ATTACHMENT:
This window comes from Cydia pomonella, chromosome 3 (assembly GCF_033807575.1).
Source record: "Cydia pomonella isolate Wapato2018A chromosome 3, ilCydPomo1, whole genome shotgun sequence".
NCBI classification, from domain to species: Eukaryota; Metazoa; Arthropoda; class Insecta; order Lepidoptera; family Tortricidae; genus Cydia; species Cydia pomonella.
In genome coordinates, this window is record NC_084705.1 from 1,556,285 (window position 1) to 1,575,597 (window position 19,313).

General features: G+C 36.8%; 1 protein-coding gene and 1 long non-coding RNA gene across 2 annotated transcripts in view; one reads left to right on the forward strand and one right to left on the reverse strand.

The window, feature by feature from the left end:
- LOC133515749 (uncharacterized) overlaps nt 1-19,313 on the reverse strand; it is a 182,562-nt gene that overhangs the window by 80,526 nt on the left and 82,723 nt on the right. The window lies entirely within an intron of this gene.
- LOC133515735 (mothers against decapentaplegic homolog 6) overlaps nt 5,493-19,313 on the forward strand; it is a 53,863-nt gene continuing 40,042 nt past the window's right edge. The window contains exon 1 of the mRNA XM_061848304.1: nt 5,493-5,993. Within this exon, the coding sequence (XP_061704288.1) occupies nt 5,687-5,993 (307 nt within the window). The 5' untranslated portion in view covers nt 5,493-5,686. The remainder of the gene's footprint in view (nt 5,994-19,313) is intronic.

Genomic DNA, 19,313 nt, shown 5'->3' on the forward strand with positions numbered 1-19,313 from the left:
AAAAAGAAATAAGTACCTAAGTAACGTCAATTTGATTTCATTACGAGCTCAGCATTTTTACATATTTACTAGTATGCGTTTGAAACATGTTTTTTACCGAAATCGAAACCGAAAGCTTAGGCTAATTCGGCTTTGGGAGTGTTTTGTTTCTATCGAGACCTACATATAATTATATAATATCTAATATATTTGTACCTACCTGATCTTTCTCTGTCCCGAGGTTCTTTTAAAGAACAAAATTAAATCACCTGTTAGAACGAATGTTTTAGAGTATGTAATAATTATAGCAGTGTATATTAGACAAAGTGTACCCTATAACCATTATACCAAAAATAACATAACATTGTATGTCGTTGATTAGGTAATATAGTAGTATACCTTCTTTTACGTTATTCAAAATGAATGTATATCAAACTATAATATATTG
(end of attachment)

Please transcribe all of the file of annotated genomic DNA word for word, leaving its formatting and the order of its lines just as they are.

This window comes from Cydia pomonella, chromosome 3 (assembly GCF_033807575.1).
Source record: "Cydia pomonella isolate Wapato2018A chromosome 3, ilCydPomo1, whole genome shotgun sequence".
NCBI classification, from domain to species: Eukaryota; Metazoa; Arthropoda; class Insecta; order Lepidoptera; family Tortricidae; genus Cydia; species Cydia pomonella.
In genome coordinates, this window is record NC_084705.1 from 1,556,285 (window position 1) to 1,575,597 (window position 19,313).

General features: G+C 36.8%; 1 protein-coding gene and 1 long non-coding RNA gene across 2 annotated transcripts in view; one reads left to right on the forward strand and one right to left on the reverse strand.

The window, feature by feature from the left end:
- LOC133515749 (uncharacterized) overlaps nt 1-19,313 on the reverse strand; it is a 182,562-nt gene that overhangs the window by 80,526 nt on the left and 82,723 nt on the right. The window lies entirely within an intron of this gene.
- LOC133515735 (mothers against decapentaplegic homolog 6) overlaps nt 5,493-19,313 on the forward strand; it is a 53,863-nt gene continuing 40,042 nt past the window's right edge. The window contains exon 1 of the mRNA XM_061848304.1: nt 5,493-5,993. Within this exon, the coding sequence (XP_061704288.1) occupies nt 5,687-5,993 (307 nt within the window). The 5' untranslated portion in view covers nt 5,493-5,686. The remainder of the gene's footprint in view (nt 5,994-19,313) is intronic.

Genomic DNA, 19,313 nt, shown 5'->3' on the forward strand with positions numbered 1-19,313 from the left:
AAAAAGAAATAAGTACCTAAGTAACGTCAATTTGATTTCATTACGAGCTCAGCATTTTTACATATTTACTAGTATGCGTTTGAAACATGTTTTTTACCGAAATCGAAACCGAAAGCTTAGGCTAATTCGGCTTTGGGAGTGTTTTGTTTCTATCGAGACCTACATATAATTATATAATATCTAATATATTTGTACCTACCTGATCTTTCTCTGTCCCGAGGTTCTTTTAAAGAACAAAATTAAATCACCTGTTAGAACGAATGTTTTAGAGTATGTAATAATTATAGCAGTGTATATTAGACAAAGTGTACCCTATAACCATTATACCAAAAATAACATAACATTGTATGTCGTTGATTAGGTAATATAGTAGTATACCTTCTTTTACGTTATTCAAAATGAATGTATATCAAACTATAATATATTG